How to Stay Safe Outdoors While Using Space Heaters and Fire Pits
Here’s how to keep your patio, balcony, or backyard comfortable—without creating a fire hazard.
If you’re socializing this fall and winter, outdoors is the way to do it. (Friluftsliving, anyone?) But as the weather gets colder, it’s likely that you’ll have to turn to space heaters, fire pits, and other outdoor heaters to make sitting outside comfortable for longer get-togethers.
Outdoor heating products can be safe, as long as you follow the rules. That includes keeping your patio heater or fire pit away from buildings, bushes, trees, and other objects they could set on fire, and ensuring that kids and pets keep their distance. Try these safety tips to make your evening around the campfire (or the patio heater) safe.
Fire pit safety
Who doesn’t love making s’mores around a crackling fire? Fire pits are fun, but you’ll need to be careful about how you use your pit or chiminea—here’s how.
Pick the perfect spot
This is the biggie—fire pits can throw sparks and flame, which could put everything surrounding it at risk. Put brick, metal, or stone beneath it, set up chairs at least three feet away from the pit, and keep at least 10 feet between your pit and houses. If your fire pit comes with a screen, use it to give you an extra layer of fire safety.
Watch the weather forecast
Strong gusts could send sparks flying, so skip the pit when it’s windy. If you live in a part of the country that’s prone to wildfires, avoid using a fire pit when the conditions are ripe for starting a wildfire.
Choose the right fuel
Propane or natural gas fire pits are easiest to turn on and off and result in fewer sparks. If you’re burning wood, avoid using pine, cedar, or other soft woods that cause sparks, or leftover lumber from your building projects, which may have been treated with harmful chemicals.
Skip the fire enhancers
Using lighting fluid or gasoline may make the fire harder to control. Instead, look up safe ways to start your fire using kindling like paper.
Keep a hose (and other fire extinguishing options) handy
Any time you have an open flame, you’ll want to make it easy to put it out fast. Make sure your garden hose, fire extinguisher, fire blanket, or even a bucket of water is right beside you.
Watch out for loose clothing
If you’re the person tending the fire, keep your hair tied back and wear tight-fitting clothing to ensure that a loose sleeve or lock of hair doesn’t catch fire.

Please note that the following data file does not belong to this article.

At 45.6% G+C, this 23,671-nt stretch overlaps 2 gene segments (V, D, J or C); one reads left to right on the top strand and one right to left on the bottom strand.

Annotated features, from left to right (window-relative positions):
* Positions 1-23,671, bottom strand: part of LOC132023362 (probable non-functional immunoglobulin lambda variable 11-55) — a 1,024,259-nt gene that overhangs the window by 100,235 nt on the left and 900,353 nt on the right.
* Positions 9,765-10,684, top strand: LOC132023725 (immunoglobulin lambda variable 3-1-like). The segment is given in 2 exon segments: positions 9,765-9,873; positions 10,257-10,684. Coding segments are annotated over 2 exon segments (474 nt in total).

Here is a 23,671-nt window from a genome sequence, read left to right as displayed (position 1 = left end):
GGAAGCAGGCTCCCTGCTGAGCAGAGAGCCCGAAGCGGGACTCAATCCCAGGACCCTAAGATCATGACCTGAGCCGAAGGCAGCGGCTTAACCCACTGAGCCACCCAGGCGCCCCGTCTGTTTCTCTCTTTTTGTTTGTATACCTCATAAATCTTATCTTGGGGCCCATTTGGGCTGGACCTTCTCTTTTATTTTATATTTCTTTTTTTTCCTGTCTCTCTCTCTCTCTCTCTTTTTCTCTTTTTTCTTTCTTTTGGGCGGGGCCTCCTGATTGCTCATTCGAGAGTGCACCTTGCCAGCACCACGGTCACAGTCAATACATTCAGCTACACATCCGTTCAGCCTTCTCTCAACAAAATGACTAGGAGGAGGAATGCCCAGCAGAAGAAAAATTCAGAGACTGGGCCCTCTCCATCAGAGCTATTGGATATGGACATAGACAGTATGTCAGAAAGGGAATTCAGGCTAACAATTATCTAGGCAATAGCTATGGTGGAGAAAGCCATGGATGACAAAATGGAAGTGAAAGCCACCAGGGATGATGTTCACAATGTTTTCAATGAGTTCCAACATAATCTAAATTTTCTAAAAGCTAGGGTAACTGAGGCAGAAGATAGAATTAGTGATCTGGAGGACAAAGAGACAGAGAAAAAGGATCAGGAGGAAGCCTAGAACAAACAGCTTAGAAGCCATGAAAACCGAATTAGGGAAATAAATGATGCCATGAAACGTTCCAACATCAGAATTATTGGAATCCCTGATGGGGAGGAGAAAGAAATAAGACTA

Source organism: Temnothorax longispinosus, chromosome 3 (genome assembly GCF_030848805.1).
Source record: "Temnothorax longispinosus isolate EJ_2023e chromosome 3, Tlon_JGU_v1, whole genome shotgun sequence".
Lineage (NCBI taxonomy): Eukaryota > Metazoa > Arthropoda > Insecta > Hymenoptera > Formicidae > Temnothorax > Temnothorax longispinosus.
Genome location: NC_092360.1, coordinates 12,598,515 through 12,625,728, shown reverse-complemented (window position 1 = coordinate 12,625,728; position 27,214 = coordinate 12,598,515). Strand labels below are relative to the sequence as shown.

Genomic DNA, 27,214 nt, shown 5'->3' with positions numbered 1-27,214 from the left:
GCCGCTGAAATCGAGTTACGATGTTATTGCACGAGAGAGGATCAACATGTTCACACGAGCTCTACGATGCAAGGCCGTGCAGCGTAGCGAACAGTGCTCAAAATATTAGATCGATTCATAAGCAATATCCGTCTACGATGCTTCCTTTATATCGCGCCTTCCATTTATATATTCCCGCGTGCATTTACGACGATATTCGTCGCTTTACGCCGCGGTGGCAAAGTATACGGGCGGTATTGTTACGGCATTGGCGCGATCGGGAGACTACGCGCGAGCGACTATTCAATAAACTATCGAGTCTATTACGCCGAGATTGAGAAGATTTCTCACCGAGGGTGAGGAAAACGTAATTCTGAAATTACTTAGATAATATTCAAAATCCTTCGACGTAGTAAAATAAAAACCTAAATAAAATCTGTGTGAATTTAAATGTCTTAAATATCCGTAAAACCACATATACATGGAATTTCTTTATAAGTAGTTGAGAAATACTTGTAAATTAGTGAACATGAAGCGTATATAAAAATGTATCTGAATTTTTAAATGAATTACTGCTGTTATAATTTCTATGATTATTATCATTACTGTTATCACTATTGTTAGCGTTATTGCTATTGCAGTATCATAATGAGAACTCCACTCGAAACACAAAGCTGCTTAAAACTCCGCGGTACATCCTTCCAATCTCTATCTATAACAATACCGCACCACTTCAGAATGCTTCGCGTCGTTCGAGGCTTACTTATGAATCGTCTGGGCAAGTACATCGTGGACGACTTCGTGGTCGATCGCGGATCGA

Don’t leave the fire unattended
Never let the fire go without someone watching it—even if it seems to be dying out. Make sure to pour water or shovel dirt over the last embers, and turn over logs to make sure that no fire remains.
Patio heater safety
Patio heaters have become the must-have accessory for 2020, thanks to the pandemic. Whether you opt for a small tabletop option or a restaurant-style overhead propane heater, you’ll be able to take a little of the chill off—just follow these tips to stay safe.
Check out the safety features
Choose heating products that have been tested and approved by UL and CSA, and look for ones that feature tip-over switches and automatic shutoffs to help reduce the risk of a fire.
Pick a heater that’s outdoor rated
That means the heater’s components are built to withstand the temperature changes (and inevitable rain) that come when they’re outside.
Find a stable place to place your heater
It’s best to place a patio heater on level ground—ideally a patio or deck. Putting it on grass or dirt could make for an unstable surface that could result in it falling over.
Consider your fuel source
Most patio heaters either run on propane gas or electricity. Propane ones tend to provide stronger heat but are more expensive to run and require refilling propane tanks regularly. Electrical ones are easier to run but may not provide the power you need.
Follow the manufacturer’s directions
The owner’s manual will give you all the information you need about where to place your heater in relation to your house, plants, and other potential fire hazards—generally, about two feet of distance is recommended.
Opt for more than one
If you’re planning on having a few groups over, consider investing in a couple of heaters so you don’t have to huddle close together around the heater for warmth.
Don’t take them indoors
Most outdoor heaters (especially the propane ones) are not meant to be used indoors or under covered conditions. Using a propane heater inside could put you at risk of carbon monoxide poisoning, so keep it outside.
Alternative outdoor heating options
Fire pits, chimineas, and patio heaters may be hard to come by as the weather gets colder—stock of many of the most popular options has been limited. But there are other safe options you could consider to keep everybody toasty.
Heated seats and seat cushions
Generally, these have been sold to help keep sports fans or hunters warm when they’re outdoors, but there’s nothing stopping you from using them to make a backyard get-together more comfortable.
Heated blankets or wraps
Electric blankets or shawls can be used for single guests (or a couple with a larger blanket)—look for ones that can use USB power, so you can use a USB cell phone charger for wireless warmth.
Heated jackets and clothing
If you just need to keep a person or two warm, look for battery-powered jackets.
Consider springing for reusable ones that can be boiled and “recharged” or are battery powered so you’ll always have them at the ready to share with guests.